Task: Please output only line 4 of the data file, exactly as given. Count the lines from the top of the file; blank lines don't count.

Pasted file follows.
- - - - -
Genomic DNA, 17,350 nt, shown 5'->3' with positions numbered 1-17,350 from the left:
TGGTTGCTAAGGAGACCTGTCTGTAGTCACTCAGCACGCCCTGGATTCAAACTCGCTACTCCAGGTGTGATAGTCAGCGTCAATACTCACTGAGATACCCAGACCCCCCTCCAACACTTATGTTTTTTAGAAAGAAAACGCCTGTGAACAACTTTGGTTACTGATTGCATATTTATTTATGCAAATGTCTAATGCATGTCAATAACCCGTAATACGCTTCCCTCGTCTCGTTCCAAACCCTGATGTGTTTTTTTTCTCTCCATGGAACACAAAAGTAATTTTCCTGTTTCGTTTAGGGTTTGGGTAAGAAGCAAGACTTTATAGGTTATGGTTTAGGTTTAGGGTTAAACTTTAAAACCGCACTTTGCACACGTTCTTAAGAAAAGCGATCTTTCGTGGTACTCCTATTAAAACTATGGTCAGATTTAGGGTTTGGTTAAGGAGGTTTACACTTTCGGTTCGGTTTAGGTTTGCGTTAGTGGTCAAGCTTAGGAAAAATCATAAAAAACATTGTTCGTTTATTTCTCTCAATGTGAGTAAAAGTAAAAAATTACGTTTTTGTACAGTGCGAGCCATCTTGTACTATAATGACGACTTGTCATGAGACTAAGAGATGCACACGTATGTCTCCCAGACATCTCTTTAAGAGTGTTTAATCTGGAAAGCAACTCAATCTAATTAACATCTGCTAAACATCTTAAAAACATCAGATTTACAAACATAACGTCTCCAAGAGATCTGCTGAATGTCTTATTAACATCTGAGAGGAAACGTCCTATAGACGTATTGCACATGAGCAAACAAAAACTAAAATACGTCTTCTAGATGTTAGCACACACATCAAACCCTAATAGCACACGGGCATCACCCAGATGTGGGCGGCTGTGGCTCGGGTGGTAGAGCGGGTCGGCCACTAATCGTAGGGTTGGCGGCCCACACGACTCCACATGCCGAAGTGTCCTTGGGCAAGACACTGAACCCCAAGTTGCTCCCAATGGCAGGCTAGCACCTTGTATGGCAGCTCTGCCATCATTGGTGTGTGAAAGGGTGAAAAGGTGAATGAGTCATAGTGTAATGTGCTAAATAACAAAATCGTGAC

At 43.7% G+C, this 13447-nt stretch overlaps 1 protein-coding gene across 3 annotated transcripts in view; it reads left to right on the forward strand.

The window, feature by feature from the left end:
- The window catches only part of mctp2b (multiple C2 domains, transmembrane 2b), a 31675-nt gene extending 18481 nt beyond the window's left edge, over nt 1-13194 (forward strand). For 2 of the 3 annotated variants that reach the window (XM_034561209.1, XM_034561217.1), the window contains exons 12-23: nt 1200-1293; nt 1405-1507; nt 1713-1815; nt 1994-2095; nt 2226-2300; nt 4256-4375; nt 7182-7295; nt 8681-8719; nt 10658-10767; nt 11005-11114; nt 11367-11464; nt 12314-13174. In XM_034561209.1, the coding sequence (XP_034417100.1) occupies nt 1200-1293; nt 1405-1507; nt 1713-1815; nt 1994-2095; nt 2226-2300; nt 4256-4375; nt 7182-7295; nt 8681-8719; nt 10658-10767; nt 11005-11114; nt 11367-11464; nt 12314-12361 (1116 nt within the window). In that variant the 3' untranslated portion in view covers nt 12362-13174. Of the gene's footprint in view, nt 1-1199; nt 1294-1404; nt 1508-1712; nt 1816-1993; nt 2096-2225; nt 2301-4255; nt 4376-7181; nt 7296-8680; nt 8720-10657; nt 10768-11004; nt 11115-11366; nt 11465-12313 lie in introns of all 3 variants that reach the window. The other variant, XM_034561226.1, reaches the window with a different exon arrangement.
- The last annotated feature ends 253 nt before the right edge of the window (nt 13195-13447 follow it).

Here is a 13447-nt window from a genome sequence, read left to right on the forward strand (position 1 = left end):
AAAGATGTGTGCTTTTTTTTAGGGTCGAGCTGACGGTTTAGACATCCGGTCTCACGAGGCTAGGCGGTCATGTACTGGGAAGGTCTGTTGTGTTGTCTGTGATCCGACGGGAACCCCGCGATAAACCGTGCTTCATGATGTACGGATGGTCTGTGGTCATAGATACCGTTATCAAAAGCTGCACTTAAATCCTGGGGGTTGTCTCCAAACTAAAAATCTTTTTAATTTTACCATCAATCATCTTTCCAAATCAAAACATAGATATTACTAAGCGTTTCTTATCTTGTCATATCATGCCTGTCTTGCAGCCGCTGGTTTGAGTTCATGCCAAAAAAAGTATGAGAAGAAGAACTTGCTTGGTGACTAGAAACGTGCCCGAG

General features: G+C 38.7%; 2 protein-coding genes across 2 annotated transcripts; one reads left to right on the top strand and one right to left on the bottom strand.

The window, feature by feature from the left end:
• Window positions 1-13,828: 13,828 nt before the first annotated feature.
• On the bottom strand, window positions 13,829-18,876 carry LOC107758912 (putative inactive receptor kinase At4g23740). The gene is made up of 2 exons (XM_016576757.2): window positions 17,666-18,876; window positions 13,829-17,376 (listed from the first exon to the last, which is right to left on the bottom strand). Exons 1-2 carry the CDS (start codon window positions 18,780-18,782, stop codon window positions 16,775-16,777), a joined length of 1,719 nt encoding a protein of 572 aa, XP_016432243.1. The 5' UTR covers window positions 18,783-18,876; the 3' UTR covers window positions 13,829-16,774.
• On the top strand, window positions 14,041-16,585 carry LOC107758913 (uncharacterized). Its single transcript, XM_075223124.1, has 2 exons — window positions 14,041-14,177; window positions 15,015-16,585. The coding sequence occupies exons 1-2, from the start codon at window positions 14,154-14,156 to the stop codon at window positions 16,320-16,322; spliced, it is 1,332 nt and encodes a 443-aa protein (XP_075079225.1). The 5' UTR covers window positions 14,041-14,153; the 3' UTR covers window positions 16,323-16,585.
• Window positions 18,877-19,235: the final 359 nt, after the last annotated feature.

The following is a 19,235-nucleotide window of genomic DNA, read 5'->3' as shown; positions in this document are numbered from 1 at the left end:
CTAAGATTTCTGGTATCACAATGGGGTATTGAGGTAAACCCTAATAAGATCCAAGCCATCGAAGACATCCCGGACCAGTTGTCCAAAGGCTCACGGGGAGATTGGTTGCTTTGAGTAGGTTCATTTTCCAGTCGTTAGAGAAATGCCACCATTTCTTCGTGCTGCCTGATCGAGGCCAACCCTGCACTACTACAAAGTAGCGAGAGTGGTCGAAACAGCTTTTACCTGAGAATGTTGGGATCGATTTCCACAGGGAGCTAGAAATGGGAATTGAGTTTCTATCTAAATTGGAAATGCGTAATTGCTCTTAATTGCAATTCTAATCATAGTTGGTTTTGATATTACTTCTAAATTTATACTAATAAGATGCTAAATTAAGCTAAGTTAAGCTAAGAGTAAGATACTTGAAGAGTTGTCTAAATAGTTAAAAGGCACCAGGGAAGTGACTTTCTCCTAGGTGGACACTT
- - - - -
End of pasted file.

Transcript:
The window, feature by feature from the left end: